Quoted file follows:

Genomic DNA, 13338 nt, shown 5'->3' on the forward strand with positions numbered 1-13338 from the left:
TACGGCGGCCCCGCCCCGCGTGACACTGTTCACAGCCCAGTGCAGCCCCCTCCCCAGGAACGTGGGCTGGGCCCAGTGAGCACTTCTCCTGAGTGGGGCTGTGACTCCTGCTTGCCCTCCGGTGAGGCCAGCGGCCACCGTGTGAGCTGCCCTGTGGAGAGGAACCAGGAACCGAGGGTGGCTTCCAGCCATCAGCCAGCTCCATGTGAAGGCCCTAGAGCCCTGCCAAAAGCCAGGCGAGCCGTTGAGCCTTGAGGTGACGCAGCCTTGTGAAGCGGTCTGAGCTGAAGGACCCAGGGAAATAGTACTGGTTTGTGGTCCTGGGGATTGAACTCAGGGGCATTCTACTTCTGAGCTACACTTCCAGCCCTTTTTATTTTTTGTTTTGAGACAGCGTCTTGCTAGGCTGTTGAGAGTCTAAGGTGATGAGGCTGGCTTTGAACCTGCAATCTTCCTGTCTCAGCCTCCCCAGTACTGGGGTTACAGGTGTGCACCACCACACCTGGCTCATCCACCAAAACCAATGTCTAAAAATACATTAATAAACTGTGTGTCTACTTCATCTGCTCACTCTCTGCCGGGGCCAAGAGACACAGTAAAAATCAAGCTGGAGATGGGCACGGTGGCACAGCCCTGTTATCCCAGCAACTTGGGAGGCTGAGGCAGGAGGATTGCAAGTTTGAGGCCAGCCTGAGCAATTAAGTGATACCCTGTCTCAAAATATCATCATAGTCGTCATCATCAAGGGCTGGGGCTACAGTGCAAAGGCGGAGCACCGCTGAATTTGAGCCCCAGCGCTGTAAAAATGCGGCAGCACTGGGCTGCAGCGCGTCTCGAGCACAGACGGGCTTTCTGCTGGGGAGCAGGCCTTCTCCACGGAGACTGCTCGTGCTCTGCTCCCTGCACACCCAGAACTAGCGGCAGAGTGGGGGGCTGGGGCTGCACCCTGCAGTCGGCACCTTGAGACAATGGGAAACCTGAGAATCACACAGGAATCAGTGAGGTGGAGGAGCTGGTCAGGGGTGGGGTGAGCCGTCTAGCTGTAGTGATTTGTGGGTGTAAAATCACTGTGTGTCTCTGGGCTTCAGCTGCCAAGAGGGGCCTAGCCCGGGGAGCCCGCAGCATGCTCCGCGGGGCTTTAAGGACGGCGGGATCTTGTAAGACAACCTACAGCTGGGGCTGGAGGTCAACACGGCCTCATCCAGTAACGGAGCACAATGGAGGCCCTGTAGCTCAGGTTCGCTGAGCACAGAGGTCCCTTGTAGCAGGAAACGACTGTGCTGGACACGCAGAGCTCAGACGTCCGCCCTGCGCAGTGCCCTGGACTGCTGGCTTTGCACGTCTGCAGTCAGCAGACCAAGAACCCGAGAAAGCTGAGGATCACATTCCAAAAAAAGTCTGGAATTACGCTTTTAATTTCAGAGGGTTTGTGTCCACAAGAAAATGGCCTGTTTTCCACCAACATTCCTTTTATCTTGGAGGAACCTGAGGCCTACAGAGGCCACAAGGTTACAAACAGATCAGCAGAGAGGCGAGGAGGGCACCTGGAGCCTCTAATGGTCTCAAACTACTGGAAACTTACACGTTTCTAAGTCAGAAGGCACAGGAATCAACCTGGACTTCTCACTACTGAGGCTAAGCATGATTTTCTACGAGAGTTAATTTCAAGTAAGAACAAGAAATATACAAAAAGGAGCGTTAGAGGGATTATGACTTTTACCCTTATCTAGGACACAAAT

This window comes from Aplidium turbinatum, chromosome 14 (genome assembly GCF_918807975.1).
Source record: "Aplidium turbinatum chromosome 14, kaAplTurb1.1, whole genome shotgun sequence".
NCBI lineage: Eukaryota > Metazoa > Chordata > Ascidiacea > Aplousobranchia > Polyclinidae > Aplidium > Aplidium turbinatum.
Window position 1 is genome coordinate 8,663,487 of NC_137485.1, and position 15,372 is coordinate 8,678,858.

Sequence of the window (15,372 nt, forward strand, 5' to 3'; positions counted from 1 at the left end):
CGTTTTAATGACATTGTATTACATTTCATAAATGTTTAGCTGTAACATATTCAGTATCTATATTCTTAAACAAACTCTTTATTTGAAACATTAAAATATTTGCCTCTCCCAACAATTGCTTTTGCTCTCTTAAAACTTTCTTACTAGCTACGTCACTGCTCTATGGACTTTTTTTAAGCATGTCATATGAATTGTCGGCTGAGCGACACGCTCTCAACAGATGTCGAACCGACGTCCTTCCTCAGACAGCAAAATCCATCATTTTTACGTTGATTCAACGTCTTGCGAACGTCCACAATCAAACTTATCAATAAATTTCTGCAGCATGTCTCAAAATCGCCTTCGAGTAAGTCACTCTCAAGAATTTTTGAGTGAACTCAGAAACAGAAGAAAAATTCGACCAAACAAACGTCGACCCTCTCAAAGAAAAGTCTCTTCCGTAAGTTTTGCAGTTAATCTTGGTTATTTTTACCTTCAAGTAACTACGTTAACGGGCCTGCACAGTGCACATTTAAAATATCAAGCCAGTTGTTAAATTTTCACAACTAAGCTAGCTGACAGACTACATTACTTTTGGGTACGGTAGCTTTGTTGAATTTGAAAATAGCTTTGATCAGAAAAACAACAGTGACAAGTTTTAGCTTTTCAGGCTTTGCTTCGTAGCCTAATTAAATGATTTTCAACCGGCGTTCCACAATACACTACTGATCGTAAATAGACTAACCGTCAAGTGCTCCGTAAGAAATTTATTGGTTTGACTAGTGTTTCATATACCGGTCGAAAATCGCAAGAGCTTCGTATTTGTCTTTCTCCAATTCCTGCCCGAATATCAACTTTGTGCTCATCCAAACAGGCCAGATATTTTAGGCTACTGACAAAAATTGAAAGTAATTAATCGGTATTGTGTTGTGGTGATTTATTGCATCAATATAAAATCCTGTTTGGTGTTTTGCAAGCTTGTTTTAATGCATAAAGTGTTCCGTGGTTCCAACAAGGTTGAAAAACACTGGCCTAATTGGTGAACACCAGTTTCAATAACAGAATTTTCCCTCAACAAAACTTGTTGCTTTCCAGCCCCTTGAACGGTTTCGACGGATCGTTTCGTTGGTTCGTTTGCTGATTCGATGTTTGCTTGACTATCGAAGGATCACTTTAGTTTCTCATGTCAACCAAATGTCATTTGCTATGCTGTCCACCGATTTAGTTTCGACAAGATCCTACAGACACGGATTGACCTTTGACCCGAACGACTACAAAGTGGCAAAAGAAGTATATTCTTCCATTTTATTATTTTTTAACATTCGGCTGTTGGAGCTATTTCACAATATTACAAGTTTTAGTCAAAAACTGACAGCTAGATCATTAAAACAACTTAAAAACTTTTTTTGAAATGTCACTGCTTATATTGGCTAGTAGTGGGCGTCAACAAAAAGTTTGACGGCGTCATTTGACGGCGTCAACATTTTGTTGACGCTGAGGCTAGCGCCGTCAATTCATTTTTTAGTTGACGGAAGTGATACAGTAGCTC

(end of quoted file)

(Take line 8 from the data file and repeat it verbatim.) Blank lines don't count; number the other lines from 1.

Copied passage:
CGTTTTAATGACATTGTATTACATTTCATAAATGTTTAGCTGTAACATATTCAGTATCTATATTCTTAAACAAACTCTTTATTTGAAACATTAAAATATTTGCCTCTCCCAACAATTGCTTTTGCTCTCTTAAAACTTTCTTACTAGCTACGTCACTGCTCTATGGACTTTTTTTAAGCATGTCATATGAATTGTCGGCTGAGCGACACGCTCTCAACAGATGTCGAACCGACGTCCTTCCTCAGACAGCAAAATCCATCATTTTTACGTTGATTCAACGTCTTGCGAACGTCCACAATCAAACTTATCAATAAATTTCTGCAGCATGTCTCAAAATCGCCTTCGAGTAAGTCACTCTCAAGAATTTTTGAGTGAACTCAGAAACAGAAGAAAAATTCGACCAAACAAACGTCGACCCTCTCAAAGAAAAGTCTCTTCCGTAAGTTTTGCAGTTAATCTTGGTTATTTTTACCTTCAAGTAACTACGTTAACGGGCCTGCACAGTGCACATTTAAAATATCAAGCCAGTTGTTAAATTTTCACAACTAAGCTAGCTGACAGACTACATTACTTTTGGGTACGGTAGCTTTGTTGAATTTGAAAATAGCTTTGATCAGAAAAACAACAGTGACAAGTTTTAGCTTTTCAGGCTTTGCTTCGTAGCCTAATTAAATGATTTTCAACCGGCGTTCCACAATACACTACTGATCGTAAATAGACTAACCGTCAAGTGCTCCGTAAGAAATTTATTGGTTTGACTAGTGTTTCATATACCGGTCGAAAATCGCAAGAGCTTCGTATTTGTCTTTCTCCAATTCCTGCCCGAATATCAACTTTGTGCTCATCCAAACAGGCCAGATATTTTAGGCTACTGACAAAAATTGAAAGTAATTAATCGGTATTGTGTTGTGGTGATTTATTGCATCAATATAAAATCCTGTTTGGTGTTTTGCAAGCTTGTTTTAATGCATAAAGTGTTCCGTGGTTCCAACAAGGTTGAAAAACACTGGCCTAATTGGTGAACACCAGTTTCAATAACAGAATTTTCCCTCAACAAAACTTGTTGCTTTCCAGCCCCTTGAACGGTTTCGACGGATCGTTTCGTTGGTTCGTTTGCTGATTCGATGTTTGCTTGACTATCGAAGGATCACTTTAGTTTCTCATGTCAACCAAATGTCATTTGCTATGCTGTCCACCGATTTAGTTTCGACAAGATCCTACAGACACGGATTGACCTTTGACCCGAACGACTACAAAGTGGCAAAAGAAGTATATTCTTCCATTTTATTATTTTTTAACATTCGGCTGTTGGAGCTATTTCACAATATTACAAGTTTTAGTCAAAAACTGACAGCTAGATCATTAAAACAACTTAAAAACTTTTTTTGAAATGTCACTGCTTATATTGGCTAGTAGTGGGCGTCAACAAAAAGTTTGACGGCGTCATTTGACGGCGTCAACATTTTGTTGACGCTGAGGCTAGCGCCGTCAATTCATTTTTTAGTTGACGGAAGTGATACAGTAGCTC